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To what extent is China’s diplomatic offensive towards Europe working?

President Xi has visited Europe between 5th and 10th May for the first time in five years, with stops in France, Serbia and Hungary – three European countries more friendly and open to China’s increasing global footprint and influence and seemingly sharing some of China’s vision of the future international order, although at varying degrees.


Xi last visited Europe in March 2019, when he had visited Italy, France and Greece, the US still being under the Trump administration. The fracture across the Atlantic had given China some tailwinds in deepening in its engagement with Europe, evidenced by Italy’s taking part in President Xi’s flagship infrastructure and influence project Belt and Road Initiative (BRI) despite entreaties and warnings from its Western allies, making Italy the first of the G7 nations to join the BRI.


While in France, Xi had been showered with the pomp of red carpets and honor guards at the Arc de Triomphe, the symbol of French imperial history and power. At that time, Chinese tourists had flooded France for luxury shopping and the Chinese domestic aviation industry still had a seemingly unsatiable appetite for airplanes, purchasing a staggering 300 Airbus planes. At the same time, as one of few old European countries in the then “17+1” initiative, a cooperative framework between China and 17 major Central and Eastern European countries, Greece had signed 16 agreements with China to attract Chinese investments.


A changed European continent and China

Five years later, China’s top leader found himself on a markedly less friendly turf – a result seemingly both of his own making and by forces beyond his control.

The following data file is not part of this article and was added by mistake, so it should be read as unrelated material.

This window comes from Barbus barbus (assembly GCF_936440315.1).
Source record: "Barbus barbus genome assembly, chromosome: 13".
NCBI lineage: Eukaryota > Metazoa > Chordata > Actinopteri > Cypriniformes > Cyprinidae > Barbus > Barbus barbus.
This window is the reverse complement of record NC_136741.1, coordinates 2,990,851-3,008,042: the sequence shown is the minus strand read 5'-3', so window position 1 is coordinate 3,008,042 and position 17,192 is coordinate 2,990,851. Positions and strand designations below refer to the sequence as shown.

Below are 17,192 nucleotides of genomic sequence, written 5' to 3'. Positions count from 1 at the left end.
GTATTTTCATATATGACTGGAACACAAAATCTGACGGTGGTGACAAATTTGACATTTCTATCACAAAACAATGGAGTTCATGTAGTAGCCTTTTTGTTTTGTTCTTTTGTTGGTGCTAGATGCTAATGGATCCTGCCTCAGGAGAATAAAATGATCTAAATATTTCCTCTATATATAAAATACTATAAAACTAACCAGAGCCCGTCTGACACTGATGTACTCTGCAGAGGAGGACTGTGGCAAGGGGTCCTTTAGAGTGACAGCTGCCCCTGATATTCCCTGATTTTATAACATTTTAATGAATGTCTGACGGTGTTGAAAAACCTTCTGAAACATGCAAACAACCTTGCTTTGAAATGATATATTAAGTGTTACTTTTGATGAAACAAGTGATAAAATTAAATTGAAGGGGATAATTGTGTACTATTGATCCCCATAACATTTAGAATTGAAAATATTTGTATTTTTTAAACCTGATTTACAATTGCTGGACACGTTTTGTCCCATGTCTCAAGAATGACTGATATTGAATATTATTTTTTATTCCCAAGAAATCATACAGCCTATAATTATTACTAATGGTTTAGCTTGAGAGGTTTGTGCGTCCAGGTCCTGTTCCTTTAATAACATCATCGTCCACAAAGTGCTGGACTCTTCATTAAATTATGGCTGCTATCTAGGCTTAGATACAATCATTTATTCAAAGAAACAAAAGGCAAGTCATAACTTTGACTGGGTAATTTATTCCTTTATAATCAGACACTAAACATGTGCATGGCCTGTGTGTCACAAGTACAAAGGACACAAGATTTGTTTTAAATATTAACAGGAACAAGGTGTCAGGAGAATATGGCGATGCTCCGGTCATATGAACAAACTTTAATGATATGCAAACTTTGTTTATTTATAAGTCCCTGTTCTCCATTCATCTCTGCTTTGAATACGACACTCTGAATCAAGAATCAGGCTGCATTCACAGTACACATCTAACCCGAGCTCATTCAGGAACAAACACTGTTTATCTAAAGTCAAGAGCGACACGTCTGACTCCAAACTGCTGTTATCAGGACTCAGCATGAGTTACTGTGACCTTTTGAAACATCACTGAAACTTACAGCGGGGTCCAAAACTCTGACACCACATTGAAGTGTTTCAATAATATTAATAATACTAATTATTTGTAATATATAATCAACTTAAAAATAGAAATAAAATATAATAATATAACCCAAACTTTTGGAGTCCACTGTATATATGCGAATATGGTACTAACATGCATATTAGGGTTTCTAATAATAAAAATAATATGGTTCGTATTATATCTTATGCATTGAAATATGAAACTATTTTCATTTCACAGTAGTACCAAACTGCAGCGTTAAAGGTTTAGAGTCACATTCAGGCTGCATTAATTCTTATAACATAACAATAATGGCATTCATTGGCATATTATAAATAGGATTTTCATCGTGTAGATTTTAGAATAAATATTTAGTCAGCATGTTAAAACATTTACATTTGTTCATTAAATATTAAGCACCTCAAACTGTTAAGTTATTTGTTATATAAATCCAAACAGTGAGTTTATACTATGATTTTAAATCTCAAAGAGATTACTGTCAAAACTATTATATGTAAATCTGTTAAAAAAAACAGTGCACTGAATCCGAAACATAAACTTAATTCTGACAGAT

Xi still received all the pageantry of an official state visit in all these three countries. And compared to his previous trip, it is fair to say that he received more personal touches like a visit to Macron’s childhood haunts high in the Pyrenees and Serbian President Vucic’s mobilizing a cheering crowd of around 15,000 in front of the Palace of Serbia.


That said, Putin’s surprise invasion of Ukraine in 2022 and the flooding of European markets with what Europe sees as China’s overcapacity cast a long shadow over Xi’s latest trip, risking to dilute his continuous diplomacy toward the continent since China lifted its zero-Covid policy in late 2022, when German Chancellor Scholz became the first Western leader to visit China.


Although Xi bristled at Europe’s criticism of China over Russia’s war of aggression in Ukraine by repeating that China was “not at the origin of this crisis, nor a party to it, nor a participant”, he was faced with Europeans that felt the war has increasingly become an existential threat to the continent and thus requesting China to use its influence on Moscow to bring it to an end.